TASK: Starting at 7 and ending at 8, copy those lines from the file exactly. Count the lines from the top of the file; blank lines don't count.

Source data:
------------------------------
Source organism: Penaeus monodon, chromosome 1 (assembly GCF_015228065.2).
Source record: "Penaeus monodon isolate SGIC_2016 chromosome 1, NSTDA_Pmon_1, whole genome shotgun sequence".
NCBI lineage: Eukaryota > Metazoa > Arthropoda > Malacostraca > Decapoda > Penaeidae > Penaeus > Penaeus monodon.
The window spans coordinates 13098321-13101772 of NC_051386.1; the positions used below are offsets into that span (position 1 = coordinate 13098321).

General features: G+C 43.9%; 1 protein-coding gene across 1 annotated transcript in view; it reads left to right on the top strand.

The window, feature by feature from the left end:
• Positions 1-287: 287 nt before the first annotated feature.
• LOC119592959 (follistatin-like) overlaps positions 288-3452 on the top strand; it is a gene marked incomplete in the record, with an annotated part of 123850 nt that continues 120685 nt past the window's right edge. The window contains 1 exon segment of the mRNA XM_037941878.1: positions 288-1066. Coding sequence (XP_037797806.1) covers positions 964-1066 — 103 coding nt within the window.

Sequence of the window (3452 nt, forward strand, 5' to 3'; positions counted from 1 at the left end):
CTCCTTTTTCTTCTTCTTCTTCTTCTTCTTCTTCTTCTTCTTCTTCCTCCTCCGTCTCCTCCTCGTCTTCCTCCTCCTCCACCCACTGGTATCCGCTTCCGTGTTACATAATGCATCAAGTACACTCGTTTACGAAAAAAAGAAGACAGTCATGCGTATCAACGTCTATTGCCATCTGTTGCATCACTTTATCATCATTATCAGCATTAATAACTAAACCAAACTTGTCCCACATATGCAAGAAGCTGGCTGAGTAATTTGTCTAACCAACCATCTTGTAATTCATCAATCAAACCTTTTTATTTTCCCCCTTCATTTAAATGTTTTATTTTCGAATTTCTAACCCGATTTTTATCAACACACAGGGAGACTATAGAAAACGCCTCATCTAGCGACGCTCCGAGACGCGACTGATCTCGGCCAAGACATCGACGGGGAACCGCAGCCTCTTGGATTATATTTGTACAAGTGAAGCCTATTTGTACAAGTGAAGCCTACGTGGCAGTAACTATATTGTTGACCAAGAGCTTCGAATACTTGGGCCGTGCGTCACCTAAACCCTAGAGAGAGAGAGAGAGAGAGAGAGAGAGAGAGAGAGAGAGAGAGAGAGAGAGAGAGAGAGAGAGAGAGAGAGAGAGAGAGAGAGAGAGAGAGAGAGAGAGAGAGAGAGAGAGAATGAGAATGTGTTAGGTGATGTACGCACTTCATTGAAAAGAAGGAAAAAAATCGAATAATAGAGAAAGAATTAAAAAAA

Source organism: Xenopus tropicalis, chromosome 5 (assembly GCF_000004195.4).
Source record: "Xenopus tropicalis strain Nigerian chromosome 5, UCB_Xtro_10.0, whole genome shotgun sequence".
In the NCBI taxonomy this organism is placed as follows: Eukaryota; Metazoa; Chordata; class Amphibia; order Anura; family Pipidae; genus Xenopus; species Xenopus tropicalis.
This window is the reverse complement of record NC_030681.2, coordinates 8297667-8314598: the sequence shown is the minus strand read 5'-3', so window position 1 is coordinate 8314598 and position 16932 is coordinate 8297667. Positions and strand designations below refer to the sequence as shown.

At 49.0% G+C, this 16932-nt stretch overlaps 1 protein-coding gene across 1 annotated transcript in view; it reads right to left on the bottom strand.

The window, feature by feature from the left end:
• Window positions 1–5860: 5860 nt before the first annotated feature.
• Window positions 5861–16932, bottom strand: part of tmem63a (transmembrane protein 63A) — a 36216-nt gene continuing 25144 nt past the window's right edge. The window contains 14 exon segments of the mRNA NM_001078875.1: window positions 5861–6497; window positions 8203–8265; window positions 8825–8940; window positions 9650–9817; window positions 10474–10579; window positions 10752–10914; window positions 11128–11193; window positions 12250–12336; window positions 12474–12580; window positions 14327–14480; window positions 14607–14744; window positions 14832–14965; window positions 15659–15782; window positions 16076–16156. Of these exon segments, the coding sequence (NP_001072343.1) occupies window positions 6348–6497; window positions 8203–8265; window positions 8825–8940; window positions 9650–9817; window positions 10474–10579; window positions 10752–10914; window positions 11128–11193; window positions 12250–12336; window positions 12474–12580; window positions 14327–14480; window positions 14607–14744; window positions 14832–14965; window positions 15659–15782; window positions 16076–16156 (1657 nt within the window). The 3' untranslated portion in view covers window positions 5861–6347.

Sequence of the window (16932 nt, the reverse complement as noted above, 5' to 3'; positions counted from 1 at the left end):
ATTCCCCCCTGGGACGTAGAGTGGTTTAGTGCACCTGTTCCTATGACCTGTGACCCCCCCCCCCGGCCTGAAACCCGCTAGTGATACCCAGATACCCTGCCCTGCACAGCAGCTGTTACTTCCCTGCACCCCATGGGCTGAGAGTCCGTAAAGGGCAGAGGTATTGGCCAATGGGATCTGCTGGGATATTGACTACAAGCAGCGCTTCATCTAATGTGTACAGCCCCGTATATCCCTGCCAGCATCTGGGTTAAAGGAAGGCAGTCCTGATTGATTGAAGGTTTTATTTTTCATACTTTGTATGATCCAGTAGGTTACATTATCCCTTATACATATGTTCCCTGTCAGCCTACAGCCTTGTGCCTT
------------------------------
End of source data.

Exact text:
• Positions 1-287: 287 nt before the first annotated feature.
• LOC119592959 (follistatin-like) overlaps positions 288-3452 on the top strand; it is a gene marked incomplete in the record, with an annotated part of 123850 nt that continues 120685 nt past the window's right edge. The window contains 1 exon segment of the mRNA XM_037941878.1: positions 288-1066. Coding sequence (XP_037797806.1) covers positions 964-1066 — 103 coding nt within the window.